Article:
Voice UK, the charity that supports learning disabled crime or abuse victims, will extend the opening hours of its helpline after receiving £50,000 as part of government plans to tackle hate crime.
The Derby-based charity will also use some of the funding to recruit volunteers to support victims of hate crime through new offices in Devon and Cornwall, the West Midlands and Greater Manchester.
Voice UK’s helpline is currently open from 9am to 5pm on most weekdays, and until 7pm on Wednesdays, but chief executive Kathryn Stone wants to offer later opening throughout the week as well as a weekend service.
Stone said: “The criminal justice system is scary for anybody but if you are a victim because of learning disabilities it’s very difficult to deal with.”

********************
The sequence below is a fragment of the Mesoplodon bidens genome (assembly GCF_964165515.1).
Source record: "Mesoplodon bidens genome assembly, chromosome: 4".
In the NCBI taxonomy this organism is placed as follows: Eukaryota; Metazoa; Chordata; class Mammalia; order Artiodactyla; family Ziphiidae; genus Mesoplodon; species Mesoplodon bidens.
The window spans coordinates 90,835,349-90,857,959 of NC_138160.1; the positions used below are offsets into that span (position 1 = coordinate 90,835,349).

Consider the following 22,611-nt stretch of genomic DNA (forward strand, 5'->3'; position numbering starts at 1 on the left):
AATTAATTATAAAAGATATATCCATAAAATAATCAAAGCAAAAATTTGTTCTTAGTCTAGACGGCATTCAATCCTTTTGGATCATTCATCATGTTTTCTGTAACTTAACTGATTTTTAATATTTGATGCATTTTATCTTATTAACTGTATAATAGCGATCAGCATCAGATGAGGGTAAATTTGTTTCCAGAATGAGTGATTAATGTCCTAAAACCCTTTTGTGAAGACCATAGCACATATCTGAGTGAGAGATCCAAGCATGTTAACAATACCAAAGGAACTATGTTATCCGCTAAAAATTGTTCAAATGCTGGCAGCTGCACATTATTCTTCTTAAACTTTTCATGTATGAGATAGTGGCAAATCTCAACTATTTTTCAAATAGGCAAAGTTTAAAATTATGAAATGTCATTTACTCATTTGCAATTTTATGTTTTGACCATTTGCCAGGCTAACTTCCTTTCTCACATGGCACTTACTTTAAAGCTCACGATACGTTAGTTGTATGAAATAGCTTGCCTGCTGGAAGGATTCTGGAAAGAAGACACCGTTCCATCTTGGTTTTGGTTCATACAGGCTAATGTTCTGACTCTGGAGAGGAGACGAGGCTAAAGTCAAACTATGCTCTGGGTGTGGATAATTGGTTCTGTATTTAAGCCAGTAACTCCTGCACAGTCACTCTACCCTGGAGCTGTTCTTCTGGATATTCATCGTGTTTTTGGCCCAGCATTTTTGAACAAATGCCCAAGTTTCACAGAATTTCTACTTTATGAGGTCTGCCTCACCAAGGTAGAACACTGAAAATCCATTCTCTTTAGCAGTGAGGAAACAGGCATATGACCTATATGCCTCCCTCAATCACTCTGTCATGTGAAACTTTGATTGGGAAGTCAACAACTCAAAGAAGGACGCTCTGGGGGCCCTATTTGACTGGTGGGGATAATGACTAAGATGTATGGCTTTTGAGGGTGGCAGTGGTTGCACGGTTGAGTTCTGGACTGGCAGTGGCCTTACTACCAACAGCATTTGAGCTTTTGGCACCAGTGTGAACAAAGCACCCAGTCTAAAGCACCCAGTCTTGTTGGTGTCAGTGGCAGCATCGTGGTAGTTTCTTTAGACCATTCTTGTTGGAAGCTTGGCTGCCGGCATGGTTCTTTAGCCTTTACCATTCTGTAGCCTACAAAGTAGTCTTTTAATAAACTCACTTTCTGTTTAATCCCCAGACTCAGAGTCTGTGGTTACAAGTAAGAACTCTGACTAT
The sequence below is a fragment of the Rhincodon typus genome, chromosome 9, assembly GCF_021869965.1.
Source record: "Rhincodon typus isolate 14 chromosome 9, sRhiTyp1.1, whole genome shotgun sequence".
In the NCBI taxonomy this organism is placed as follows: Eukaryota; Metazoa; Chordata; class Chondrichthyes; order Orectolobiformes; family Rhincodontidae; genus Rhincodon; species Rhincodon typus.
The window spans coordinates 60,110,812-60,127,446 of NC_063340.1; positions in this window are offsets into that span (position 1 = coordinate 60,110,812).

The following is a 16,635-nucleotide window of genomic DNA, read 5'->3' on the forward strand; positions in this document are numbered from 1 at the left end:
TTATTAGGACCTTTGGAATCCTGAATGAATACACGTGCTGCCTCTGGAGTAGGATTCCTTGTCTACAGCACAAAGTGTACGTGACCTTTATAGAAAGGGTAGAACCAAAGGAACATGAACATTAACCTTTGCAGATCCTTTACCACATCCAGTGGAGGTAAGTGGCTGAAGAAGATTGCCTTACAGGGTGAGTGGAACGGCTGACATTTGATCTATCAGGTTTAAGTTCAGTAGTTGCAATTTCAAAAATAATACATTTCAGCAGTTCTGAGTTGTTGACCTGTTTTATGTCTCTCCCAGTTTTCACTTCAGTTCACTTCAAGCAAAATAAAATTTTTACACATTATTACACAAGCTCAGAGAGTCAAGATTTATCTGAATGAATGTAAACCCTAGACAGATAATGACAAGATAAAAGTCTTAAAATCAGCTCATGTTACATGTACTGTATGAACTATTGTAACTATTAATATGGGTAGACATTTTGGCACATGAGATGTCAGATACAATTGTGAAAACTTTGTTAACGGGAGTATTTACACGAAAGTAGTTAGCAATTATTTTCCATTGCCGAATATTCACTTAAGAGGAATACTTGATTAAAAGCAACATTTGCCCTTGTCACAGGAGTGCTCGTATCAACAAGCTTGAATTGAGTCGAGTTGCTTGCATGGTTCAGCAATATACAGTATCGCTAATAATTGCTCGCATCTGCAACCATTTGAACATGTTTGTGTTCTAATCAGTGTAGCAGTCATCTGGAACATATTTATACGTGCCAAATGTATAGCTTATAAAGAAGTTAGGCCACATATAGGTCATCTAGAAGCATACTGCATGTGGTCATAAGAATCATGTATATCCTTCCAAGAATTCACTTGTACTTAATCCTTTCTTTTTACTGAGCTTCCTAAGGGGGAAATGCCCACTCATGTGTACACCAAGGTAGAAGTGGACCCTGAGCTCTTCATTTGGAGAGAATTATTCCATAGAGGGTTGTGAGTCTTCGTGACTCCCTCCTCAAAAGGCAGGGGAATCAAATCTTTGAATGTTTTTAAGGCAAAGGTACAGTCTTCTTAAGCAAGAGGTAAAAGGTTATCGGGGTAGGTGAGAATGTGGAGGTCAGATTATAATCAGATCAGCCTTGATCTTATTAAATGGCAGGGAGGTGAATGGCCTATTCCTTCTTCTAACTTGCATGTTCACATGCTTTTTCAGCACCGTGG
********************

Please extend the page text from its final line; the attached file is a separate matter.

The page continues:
The new regional offices will set up self-help and support groups for people with learning disabilities who have been victims of hate crimes, as well as produce information in community languages appropriate to people in each area.
Hate Crime Action Plan
The Hate Crime Action Plan, published by the government this week, commits the Crown Prosecution Service to publishing a new policy on prosecuting cases involving victims and witnesses with learning disabilities and/or mental health needs by next month, with additional guidance on prosecuting disability hate crime to follow by December.
In addition, the government will consider changing schedule 21 of the Criminal Justice Act 2003, which determines the minimum jail term possible under mandatory life sentences, to bring disability more in line with murders aggravated by race, religion or sexual orientation.
Action plan implementation is key
Stone said many aspects of the action plan were “extremely positive”, but the plan as a whole would “only be as good as its implementation”.
“We have to give the government the opportunity to get their commitments into practice,” she added. “Where they don’t do that, organisations like us should not only be a critical friend but support practical implementation.”